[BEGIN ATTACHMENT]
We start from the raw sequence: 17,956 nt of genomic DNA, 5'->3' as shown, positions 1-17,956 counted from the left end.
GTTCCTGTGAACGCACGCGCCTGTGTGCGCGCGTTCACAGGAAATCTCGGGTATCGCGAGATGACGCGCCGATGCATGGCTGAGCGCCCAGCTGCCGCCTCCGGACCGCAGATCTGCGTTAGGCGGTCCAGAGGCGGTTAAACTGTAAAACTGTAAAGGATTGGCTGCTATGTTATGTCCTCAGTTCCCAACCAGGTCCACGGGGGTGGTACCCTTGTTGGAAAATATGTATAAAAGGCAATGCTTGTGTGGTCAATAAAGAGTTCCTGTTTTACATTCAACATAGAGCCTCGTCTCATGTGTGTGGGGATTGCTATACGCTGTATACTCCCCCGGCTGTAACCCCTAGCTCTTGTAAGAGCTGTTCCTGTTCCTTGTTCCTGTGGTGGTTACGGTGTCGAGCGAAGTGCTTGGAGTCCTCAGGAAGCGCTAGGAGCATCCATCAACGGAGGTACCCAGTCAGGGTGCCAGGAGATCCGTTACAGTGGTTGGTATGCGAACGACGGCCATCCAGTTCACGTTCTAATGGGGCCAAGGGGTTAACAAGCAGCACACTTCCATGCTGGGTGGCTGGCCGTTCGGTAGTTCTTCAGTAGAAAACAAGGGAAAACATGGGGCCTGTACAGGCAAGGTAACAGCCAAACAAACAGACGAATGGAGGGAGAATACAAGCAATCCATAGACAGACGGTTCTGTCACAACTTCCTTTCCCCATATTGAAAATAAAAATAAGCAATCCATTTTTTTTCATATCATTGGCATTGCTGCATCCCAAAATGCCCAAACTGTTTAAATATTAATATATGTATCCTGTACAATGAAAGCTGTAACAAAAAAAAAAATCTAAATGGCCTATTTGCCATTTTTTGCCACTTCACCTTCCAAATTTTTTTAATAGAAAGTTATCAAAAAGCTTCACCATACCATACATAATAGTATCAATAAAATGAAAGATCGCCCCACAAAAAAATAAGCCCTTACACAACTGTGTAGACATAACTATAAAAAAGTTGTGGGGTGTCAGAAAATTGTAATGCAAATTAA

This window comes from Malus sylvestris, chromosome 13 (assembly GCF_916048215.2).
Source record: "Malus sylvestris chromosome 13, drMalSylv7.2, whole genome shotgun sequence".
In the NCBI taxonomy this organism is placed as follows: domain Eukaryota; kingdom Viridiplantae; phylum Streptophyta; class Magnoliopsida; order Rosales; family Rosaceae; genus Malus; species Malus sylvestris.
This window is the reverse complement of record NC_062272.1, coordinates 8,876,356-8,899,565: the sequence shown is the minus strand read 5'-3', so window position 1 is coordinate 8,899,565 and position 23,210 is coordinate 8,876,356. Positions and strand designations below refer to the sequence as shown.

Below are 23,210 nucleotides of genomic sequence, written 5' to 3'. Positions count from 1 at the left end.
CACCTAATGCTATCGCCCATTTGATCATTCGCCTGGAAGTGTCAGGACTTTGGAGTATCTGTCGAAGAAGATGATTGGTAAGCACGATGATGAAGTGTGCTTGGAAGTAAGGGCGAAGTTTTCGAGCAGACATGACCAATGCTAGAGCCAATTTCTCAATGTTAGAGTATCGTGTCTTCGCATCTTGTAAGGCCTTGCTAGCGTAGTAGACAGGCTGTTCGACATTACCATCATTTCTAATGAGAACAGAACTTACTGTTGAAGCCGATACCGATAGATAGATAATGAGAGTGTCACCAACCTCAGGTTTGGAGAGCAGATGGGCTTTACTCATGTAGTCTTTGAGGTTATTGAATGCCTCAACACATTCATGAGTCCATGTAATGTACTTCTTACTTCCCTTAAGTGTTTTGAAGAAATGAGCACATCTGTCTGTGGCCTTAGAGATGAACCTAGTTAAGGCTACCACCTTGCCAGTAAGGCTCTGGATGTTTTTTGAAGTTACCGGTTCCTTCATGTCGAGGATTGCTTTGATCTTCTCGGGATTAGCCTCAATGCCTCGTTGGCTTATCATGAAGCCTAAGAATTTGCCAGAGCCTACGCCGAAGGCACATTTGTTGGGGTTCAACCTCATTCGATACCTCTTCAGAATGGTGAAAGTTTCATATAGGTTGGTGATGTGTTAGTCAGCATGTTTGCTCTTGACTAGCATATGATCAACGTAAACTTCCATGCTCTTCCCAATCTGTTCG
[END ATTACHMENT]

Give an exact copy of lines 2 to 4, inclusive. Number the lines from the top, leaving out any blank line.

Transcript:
GTTCCTGTGAACGCACGCGCCTGTGTGCGCGCGTTCACAGGAAATCTCGGGTATCGCGAGATGACGCGCCGATGCATGGCTGAGCGCCCAGCTGCCGCCTCCGGACCGCAGATCTGCGTTAGGCGGTCCAGAGGCGGTTAAACTGTAAAACTGTAAAGGATTGGCTGCTATGTTATGTCCTCAGTTCCCAACCAGGTCCACGGGGGTGGTACCCTTGTTGGAAAATATGTATAAAAGGCAATGCTTGTGTGGTCAATAAAGAGTTCCTGTTTTACATTCAACATAGAGCCTCGTCTCATGTGTGTGGGGATTGCTATACGCTGTATACTCCCCCGGCTGTAACCCCTAGCTCTTGTAAGAGCTGTTCCTGTTCCTTGTTCCTGTGGTGGTTACGGTGTCGAGCGAAGTGCTTGGAGTCCTCAGGAAGCGCTAGGAGCATCCATCAACGGAGGTACCCAGTCAGGGTGCCAGGAGATCCGTTACAGTGGTTGGTATGCGAACGACGGCCATCCAGTTCACGTTCTAATGGGGCCAAGGGGTTAACAAGCAGCACACTTCCATGCTGGGTGGCTGGCCGTTCGGTAGTTCTTCAGTAGAAAACAAGGGAAAACATGGGGCCTGTACAGGCAAGGTAACAGCCAAACAAACAGACGAATGGAGGGAGAATACAAGCAATCCATAGACAGACGGTTCTGTCACAACTTCCTTTCCCCATATTGAAAATAAAAATAAGCAATCCATTTTTTTTCATATCATTGGCATTGCTGCATCCCAAAATGCCCAAACTGTTTAAATATTAATATATGTATCCTGTACAATGAAAGCTGTAACAAAAAAAAAAATCTAAATGGCCTATTTGCCATTTTTTGCCACTTCACCTTCCAAATTTTTTTAATAGAAAGTTATCAAAAAGCTTCACCATACCATACATAATAGTATCAATAAAATGAAAGATCGCCCCACAAAAAAATAAGCCCTTACACAACTGTGTAGACATAACTATAAAAAAGTTGTGGGGTGTCAGAAAATTGTAATGCAAATTAA

This window comes from Malus sylvestris, chromosome 13 (assembly GCF_916048215.2).
Source record: "Malus sylvestris chromosome 13, drMalSylv7.2, whole genome shotgun sequence".